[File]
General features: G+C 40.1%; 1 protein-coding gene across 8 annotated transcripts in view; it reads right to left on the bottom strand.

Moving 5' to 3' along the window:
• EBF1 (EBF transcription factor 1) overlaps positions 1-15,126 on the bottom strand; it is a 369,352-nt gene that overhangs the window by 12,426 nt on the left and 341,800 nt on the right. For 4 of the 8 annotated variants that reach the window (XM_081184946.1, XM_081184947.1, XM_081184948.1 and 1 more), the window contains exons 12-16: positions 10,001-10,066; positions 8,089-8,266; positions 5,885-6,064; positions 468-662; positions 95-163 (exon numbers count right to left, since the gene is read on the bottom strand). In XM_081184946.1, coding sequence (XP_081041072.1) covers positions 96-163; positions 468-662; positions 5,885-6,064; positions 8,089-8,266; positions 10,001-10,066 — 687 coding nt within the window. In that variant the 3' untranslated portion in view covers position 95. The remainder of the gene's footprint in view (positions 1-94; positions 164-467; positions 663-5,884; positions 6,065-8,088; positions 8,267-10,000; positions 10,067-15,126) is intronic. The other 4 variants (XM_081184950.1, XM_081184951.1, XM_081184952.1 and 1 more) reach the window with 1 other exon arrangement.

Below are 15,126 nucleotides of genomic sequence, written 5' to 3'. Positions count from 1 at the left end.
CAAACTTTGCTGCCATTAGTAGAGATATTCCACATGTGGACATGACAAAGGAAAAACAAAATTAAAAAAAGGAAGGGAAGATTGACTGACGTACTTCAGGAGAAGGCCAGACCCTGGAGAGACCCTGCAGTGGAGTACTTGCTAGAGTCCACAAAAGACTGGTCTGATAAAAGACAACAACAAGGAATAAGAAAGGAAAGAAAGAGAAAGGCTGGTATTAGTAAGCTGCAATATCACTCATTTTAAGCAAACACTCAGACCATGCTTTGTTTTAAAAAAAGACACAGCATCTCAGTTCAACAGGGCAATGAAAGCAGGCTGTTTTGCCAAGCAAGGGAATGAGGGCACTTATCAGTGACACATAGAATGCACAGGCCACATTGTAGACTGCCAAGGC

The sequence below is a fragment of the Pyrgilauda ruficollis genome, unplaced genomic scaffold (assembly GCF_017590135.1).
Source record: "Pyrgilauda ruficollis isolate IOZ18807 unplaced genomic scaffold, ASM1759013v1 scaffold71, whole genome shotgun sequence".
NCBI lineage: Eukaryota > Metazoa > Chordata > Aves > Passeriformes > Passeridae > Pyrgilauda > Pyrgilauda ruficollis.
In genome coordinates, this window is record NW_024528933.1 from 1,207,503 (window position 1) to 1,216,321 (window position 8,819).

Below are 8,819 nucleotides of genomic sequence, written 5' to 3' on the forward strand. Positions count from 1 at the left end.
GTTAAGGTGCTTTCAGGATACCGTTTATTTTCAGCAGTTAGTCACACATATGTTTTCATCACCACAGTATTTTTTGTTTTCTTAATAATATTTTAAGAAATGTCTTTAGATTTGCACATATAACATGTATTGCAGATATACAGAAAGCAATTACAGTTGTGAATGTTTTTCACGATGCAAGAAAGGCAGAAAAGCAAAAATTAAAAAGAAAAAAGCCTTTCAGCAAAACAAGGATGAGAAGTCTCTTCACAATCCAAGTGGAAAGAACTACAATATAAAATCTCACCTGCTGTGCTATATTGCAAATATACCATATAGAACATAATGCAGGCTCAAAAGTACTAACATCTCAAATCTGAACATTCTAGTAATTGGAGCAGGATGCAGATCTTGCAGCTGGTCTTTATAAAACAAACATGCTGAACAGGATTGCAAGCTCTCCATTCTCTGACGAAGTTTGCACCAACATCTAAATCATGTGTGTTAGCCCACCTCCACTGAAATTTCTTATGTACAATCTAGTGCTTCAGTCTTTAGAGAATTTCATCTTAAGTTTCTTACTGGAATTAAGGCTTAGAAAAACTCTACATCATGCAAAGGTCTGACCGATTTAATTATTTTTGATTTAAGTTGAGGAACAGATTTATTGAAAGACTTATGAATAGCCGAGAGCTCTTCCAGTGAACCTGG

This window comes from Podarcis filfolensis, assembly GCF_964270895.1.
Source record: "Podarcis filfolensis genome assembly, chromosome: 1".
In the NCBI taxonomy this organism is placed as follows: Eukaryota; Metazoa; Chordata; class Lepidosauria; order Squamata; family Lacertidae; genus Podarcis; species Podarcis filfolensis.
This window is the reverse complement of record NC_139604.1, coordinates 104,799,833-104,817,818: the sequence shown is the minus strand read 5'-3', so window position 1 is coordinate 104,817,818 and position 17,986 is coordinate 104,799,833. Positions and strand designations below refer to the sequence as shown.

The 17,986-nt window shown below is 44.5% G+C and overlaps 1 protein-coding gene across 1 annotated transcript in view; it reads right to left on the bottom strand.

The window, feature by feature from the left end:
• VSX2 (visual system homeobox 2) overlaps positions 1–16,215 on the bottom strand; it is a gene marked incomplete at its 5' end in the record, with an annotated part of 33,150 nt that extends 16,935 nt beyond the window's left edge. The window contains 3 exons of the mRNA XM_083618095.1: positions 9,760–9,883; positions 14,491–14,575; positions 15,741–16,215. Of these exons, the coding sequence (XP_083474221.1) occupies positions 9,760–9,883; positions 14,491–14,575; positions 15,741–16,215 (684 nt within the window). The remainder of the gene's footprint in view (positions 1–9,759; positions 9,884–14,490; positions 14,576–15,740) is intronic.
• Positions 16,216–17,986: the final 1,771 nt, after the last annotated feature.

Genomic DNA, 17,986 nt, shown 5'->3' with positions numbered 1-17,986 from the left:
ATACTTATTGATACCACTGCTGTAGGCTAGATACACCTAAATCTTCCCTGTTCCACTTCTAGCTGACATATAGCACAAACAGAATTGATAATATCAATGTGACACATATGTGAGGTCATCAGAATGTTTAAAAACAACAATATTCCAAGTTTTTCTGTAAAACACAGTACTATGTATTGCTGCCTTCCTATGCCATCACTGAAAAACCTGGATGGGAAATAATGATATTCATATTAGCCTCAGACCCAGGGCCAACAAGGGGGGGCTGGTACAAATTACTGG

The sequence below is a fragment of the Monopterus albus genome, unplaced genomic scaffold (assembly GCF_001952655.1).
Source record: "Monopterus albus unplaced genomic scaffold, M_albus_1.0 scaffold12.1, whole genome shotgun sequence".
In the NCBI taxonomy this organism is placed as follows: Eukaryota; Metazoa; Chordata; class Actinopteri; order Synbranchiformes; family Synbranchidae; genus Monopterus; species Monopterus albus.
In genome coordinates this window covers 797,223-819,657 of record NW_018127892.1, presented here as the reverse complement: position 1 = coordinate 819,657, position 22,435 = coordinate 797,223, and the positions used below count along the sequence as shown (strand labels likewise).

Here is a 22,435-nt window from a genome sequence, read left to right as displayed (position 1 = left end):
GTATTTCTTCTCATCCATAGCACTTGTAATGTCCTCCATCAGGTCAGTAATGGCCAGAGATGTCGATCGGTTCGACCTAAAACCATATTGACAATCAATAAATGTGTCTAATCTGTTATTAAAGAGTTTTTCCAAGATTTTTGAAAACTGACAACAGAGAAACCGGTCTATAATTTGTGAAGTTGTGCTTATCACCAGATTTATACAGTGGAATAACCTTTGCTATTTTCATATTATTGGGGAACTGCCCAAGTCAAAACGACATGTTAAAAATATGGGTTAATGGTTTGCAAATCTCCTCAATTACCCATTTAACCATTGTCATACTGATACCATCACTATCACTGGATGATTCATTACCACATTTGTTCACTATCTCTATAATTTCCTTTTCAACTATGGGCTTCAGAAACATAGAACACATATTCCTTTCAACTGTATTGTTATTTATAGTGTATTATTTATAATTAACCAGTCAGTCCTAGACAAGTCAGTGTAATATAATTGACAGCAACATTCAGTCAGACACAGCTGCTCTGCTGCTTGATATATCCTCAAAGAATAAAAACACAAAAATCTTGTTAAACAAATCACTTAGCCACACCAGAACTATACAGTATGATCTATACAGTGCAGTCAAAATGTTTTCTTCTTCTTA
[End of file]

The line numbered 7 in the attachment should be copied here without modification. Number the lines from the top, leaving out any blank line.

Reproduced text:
Source record: "Pyrgilauda ruficollis isolate IOZ18807 unplaced genomic scaffold, ASM1759013v1 scaffold71, whole genome shotgun sequence".